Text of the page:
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MICHELE NORRIS, host:

For our second All Tech Considered story today, we're going on a treasure hunt. And, of course, like everything else, hunting for treasure has gone high-tech. Its 21st-century equivalent is called geocaching.

And our guide on this hunt is Maine Public Radio's Jay Field.

JAY FIELD: Brad Wing and I barely shake hands before we're speeding south in his four-door Jeep Wrangler. A few hours ago, Wing got a message on his phone. Someone had just hidden a new geocache near a stream, a few miles south of Bangor, Maine.

This treasure won't make anyone rich. For geocachers like Wing, it's all about the hunt.

Mr. BRAD WING: I'm actually going to use my smartphone to get us down in the neighborhood, because I haven't even loaded it into my GPS.

FIELD: Wing plugs a series of latitudinal and longitudinal coordinates into his phone.

To play, cachers sign up for a membership on the sport's website, Geocaching.com. That allows them to search for the coordinates of caches stashed all over the world.

Mr. WING: I'll go out on a weekend, perhaps find 20 or 30 or 50 of them. And I've done as many as 140 in a day.

FIELD: There are more than five million geocachers worldwide, stalking more than a million hidden caches. The sport draws in people of all ages - from older retirees geocaching their way across the country in RVs, to fitness fanatics who hike, kayak and climb mountains in search of caches.

Geocaching took off in the spring of 2000, shortly after the government officially lifted the restrictions on civilian access to the same highly accurate satellite signals being used by the U.S. military.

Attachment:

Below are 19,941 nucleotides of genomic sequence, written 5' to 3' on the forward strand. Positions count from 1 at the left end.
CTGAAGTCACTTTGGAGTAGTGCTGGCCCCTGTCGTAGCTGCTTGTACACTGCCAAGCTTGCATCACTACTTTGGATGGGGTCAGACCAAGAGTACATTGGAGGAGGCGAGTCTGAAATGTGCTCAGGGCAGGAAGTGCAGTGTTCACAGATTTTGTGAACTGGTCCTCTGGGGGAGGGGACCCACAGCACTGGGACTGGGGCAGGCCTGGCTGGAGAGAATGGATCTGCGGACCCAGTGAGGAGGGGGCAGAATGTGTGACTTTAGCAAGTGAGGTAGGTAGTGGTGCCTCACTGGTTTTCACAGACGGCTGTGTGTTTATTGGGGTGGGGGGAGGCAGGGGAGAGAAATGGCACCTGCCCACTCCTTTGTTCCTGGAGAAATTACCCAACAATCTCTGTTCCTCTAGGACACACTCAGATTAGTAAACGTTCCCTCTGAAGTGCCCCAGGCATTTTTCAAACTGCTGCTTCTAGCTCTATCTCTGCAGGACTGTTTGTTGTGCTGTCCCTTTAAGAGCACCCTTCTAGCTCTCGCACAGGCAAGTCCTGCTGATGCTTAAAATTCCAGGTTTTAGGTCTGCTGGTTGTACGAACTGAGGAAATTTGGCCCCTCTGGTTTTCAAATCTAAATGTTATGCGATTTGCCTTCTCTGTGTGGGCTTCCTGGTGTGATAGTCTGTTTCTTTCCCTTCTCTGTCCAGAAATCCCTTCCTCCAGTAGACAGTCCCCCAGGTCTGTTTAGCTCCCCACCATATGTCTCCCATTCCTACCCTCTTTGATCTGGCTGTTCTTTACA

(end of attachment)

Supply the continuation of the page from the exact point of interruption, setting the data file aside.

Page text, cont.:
Mr. WING: The name of the cache is called The Old Trout Hole.

FIELD: Wing checks his GPS device and turns onto a road leading into the woods.

Mr. WING: It's at somebody's favorite fishing spot.

FIELD: We stopped by a stream in front of a culvert.

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FIELD: Wing checks crevices between the rocks on one side of the stream -nothing. Head across the road, where finally he see it hidden between two rocks. Wing unscrews the top of a green canister about the size of a pint of ice cream.

Mr. WING: We're going to open it up and look and see if there's a name on the log sheet yet. Yeah. Oh, somebody has been here. Two people have been here today.

FIELD: Most caches, says Wing, are small- to medium-sized containers like this one with a logbook inside, and sometimes little doodads.

Mr. WING: This one has got a couple of little trinkety things in. It's got a shell and a sticker.

FIELD: Cachers are free to take what's inside, on one condition...

Mr. WING: You're supposed to replace it with something of kind of equal or greater value. You know, don't take out a toy truck and put in a rock.

FIELD: Wing does have other hobbies. He likes to hike, camp, snowshoe and kayak - activities that he admits frequently lead him back to geocaching.

Mr. WING: I don't think I'm totally obsessed with it. Some may disagree, including my wife.

FIELD: When they were first dating, Wing's wife didn't understand why he spent so much time stashing and searching for booty that's a far cry from a sack of gold doubloons. But by the time they married, several years ago, Wing's wife had succumbed herself.

Mr. WING: One of our other friends had placed a cache outside of the reception hall, in a little micro-cache out back. You look at some of the videos that were shot of our wedding and you see the bride, the groom, and then half the reception flying out the back door. It does make for a real interesting conversation.

FIELD: For the record, the bride and groom found the cache first.

For NPR News, I'm Jay Field in Bangor, Maine.

(Soundbite of music)

NORRIS: This is NPR.

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